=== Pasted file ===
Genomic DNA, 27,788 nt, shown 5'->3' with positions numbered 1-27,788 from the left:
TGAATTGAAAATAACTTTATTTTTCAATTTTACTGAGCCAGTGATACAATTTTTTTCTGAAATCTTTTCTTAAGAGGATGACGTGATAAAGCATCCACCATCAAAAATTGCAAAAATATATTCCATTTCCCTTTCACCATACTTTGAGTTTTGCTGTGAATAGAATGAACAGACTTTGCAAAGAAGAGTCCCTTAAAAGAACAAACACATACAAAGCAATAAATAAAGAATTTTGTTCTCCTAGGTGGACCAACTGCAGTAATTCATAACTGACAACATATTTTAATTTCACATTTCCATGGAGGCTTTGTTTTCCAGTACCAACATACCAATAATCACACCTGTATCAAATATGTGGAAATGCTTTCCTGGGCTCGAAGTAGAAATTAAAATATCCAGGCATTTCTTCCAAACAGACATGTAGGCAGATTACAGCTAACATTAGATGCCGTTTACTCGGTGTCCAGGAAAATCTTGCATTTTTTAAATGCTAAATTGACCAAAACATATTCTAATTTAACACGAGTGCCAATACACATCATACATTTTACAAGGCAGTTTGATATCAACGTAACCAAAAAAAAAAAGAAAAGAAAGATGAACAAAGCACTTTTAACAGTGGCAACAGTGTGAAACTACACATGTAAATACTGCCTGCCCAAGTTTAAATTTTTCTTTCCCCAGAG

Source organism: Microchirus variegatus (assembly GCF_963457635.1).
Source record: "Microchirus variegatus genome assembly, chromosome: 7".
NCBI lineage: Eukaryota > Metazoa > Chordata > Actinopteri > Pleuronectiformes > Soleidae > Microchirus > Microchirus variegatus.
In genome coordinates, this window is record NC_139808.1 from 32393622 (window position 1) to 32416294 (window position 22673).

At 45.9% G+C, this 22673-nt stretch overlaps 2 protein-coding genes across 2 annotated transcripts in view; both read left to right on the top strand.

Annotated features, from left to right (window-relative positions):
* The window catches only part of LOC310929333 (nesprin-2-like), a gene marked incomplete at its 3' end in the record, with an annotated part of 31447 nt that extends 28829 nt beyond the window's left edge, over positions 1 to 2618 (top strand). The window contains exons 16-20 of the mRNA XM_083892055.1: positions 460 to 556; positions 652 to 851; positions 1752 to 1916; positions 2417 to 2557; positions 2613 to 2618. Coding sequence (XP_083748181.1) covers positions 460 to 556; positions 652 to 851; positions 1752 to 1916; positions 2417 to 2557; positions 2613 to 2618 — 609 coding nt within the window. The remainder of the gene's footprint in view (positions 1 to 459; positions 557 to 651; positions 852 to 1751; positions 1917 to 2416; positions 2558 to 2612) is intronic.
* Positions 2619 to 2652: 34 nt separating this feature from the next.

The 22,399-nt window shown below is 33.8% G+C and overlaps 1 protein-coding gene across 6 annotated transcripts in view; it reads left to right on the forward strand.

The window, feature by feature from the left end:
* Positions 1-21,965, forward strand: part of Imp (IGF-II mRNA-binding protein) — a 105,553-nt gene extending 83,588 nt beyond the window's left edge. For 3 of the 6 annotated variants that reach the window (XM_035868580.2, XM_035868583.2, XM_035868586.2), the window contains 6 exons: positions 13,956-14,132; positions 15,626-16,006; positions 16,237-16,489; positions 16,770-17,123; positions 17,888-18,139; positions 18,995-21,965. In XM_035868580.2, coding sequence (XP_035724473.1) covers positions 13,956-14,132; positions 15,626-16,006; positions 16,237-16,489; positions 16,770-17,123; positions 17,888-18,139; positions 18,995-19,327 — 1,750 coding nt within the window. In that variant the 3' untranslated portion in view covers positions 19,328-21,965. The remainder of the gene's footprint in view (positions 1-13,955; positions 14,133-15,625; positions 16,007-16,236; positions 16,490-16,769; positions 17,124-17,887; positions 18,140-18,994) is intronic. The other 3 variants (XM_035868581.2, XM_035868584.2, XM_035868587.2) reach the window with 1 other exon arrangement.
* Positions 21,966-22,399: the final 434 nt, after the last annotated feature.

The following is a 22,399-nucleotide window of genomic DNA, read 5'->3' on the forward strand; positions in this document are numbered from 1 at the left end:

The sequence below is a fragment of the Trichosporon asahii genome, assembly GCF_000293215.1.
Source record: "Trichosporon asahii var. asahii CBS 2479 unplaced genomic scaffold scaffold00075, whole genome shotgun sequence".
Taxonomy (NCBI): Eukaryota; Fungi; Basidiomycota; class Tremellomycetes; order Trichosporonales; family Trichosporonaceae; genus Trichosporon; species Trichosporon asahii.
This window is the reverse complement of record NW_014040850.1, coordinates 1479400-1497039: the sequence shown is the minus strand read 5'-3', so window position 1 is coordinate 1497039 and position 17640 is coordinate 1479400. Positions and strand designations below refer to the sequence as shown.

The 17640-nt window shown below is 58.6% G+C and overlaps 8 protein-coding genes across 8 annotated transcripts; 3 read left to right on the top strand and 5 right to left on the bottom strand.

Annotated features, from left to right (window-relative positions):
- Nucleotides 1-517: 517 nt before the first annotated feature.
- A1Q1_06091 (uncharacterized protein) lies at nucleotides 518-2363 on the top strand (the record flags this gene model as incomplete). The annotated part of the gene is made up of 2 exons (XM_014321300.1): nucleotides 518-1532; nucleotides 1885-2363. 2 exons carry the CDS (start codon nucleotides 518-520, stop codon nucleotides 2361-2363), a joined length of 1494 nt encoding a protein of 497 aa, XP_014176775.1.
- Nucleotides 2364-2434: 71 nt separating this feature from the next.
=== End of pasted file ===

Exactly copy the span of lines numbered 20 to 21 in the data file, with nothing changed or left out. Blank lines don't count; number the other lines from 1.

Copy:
The 17640-nt window shown below is 58.6% G+C and overlaps 8 protein-coding genes across 8 annotated transcripts; 3 read left to right on the top strand and 5 right to left on the bottom strand.

Annotated features, from left to right (window-relative positions):